The Difference Between Therapists, Psychologists and Psychiatrists

Dr. Kristyn Gregory

| 3 min read

Dr. Kristyn Gregory, D.O., is a medical director of behavioral health at Blue Cross Blue Shield of Michigan. Dr. Gregory received her medical degree from the Chicago School of Osteopathic Medicine. She then completed residency training in Adult Psychiatry at Henry Ford, and a fellowship in Child and Adolescent Psychiatry at Wayne State University. She is board-certified in Adult, Child and Adolescent Psychiatry. She has practiced in a variety of settings in the metro Detroit area including inpatient, residential, outpatient, school-based and juvenile justice programs.

Patient and therapist talking
More than 43 million Americans are living with some type of mental health disorder. It’s a growing epidemic that can affect anyone regardless of race, gender or economic background. If you're considering seeking mental health treatment, here are some things you should know.

Treatment Options

The first step to managing mental health is choosing the right professional. These are trained individuals with various skills to help them identify and treat specific disorders. It’s crucial to know the difference between a psychiatrist, psychologist and a therapist.
  • Psychiatrist: A psychiatrist is a medical doctor who specializes in the diagnosis, treatment and prevention of mental disorders. They can distinguish underlying conditions that may impact both mental and physical health. As physicians, they may also prescribe medication and work closely with a therapist on treatment goals.
  • Psychologist: Like a psychiatrist, a psychologist can diagnose and recommend treatment such as talk therapy in an individual or group setting. Psychologists are required to have a minimum of a master’s degree and may perform clinical research at a college or university. They are not medical doctors and cannot prescribe medication for patients.
  • Therapist: Therapist is an umbrella term for professionals who practice therapy such as cognitive-behavioral, psychodynamic and interpersonal. They diagnose disorders, provide emotional support, and help patients to better understand their feelings. Therapists cannot prescribe medication but employ various techniques to improve coping skills.

Choosing Your Professional

Mental health is an extremely diverse field. Due to a variety of practices and methods, there’s no one-size-fits-all approach. Seeking a professional can be intimidating, but it is important to be open, honest and an active participant in the process.
  • Acknowledge Symptoms: Take note of the different symptoms and actions that need to be addressed. Are they mostly physical or mental? Can they be treated with talk therapy, medication or both? Identifying the problem is essential to finding the solution.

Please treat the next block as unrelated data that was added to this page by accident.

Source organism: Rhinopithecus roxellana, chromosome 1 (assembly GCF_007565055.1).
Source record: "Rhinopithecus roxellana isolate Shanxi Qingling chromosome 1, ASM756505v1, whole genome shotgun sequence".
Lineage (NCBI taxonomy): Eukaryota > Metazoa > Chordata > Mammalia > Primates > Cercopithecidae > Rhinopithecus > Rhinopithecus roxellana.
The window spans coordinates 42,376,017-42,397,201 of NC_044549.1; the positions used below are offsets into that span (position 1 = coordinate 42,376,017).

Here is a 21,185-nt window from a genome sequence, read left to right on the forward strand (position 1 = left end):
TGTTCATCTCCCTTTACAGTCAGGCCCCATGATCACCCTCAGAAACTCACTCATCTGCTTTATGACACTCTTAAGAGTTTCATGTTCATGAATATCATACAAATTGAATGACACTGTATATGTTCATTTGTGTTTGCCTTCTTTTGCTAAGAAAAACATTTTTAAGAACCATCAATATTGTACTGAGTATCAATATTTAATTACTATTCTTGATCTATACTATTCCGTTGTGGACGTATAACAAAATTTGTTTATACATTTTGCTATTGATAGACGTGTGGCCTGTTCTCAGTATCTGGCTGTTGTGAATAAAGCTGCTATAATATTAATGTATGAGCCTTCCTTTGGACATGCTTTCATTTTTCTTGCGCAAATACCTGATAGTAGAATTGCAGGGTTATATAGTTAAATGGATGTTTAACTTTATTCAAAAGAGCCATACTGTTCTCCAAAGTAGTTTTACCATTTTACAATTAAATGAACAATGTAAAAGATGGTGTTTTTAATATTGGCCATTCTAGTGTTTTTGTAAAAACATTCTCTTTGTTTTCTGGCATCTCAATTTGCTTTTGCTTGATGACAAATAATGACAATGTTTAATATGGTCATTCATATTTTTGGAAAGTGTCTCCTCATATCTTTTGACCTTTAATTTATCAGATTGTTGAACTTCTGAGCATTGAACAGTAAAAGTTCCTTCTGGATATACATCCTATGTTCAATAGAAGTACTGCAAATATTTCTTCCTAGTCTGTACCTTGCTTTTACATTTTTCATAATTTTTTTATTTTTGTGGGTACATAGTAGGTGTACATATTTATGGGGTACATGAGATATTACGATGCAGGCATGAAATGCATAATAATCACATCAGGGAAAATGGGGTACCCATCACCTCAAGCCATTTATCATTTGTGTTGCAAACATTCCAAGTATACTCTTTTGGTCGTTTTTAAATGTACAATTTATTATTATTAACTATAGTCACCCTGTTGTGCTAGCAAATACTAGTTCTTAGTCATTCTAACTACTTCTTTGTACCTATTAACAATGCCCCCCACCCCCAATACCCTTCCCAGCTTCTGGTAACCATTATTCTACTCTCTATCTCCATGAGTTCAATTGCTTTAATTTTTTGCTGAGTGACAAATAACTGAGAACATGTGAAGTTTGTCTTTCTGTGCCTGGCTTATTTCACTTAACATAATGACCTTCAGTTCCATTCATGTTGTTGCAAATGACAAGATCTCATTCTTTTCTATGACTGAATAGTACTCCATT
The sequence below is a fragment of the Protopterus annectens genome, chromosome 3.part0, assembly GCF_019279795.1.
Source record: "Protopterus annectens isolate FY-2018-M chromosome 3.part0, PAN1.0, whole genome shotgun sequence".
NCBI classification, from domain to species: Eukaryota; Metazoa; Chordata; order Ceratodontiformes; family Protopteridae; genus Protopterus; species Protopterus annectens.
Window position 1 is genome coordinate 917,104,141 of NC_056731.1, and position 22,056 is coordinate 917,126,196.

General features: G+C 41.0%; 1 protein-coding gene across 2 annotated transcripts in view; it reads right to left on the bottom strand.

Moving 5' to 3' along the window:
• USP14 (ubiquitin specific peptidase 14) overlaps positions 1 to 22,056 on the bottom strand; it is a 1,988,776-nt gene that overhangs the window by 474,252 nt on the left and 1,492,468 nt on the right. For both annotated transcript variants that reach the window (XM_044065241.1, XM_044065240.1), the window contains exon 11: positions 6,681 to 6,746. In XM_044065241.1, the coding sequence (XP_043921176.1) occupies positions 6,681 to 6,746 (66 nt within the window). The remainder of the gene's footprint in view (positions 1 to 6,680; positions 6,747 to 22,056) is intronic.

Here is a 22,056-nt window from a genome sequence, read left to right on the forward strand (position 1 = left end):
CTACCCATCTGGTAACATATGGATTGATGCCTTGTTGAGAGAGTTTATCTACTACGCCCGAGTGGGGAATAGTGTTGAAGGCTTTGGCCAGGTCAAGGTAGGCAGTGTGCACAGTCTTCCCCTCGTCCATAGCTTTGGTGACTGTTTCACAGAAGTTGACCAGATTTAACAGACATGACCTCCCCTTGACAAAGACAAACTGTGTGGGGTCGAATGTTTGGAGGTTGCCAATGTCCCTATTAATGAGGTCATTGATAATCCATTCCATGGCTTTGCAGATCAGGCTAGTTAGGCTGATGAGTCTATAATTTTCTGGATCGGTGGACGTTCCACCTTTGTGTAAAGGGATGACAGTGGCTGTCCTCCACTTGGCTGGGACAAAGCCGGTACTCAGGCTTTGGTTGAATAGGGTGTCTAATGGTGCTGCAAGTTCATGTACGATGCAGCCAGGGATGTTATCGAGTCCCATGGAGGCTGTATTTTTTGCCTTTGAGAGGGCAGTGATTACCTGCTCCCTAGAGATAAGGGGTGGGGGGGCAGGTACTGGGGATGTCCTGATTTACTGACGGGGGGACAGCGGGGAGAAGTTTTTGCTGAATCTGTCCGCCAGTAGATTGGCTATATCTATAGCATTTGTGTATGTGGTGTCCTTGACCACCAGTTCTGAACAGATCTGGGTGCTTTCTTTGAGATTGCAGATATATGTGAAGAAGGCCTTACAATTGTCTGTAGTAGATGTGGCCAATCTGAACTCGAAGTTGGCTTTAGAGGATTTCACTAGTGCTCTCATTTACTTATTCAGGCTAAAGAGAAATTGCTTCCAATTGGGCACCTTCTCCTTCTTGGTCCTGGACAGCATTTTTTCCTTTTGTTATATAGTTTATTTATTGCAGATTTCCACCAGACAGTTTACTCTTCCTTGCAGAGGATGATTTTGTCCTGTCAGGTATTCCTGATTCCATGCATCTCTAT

• Choose the Type of Therapist: Mental health is very personal. Therefore, individual circumstances and needs may vary. Look at each professional’s capabilities to determine the best fit.
  • Conduct Research: Always do a background check. Most therapists’ education and license information are available to the public. Understanding their specialty and experience level can help narrow the search. Also, check for patient reviews. They provide personal insight that goes beyond a degree or certificate.
  • Save the Date: Make an appointment and stick to it. Allow ample time to arrive and prepare for the visit. Be clear on what your goals are and do not be afraid to ask questions. Remember: This is a team effort. Active patients tend to receive better treatment and more positive results.
Blue Cross Blue Shield of Michigan and Blue Care Network can help members find an in-network mental health professional by calling behavioral health access lines listed below:

PPO: Behavioral Health Access Line | 1-800-762-2382

  • A free and confidential resource that’s just a call away when you need immediate support. Behavioral health professionals answer, 24/7.

HMO: Behavioral Health Access Line | 1-800-482-5982

  • Connect with a behavioral health clinician if you need help finding a mental health or substance use provider.
  • Behavioral health clinicians are available for routine assistance from 8 a.m. to 5 p.m., Monday through Friday. For urgent concerns after hours, clinicians are also available 24 hours a day, seven days a week.
Learn more about mental health and options you have as a member to seek help at About the author: Dr. Kristyn Gregory, DO, is a medical director of behavioral health at Blue Cross Blue Shield of Michigan. More from MIBluesPerspectives:
Photo credit: Seventy Four
MI Blues Perspectives is sponsored by Blue Cross Blue Shield of Michigan, a nonprofit, independent licensee of the Blue Cross Blue Shield Association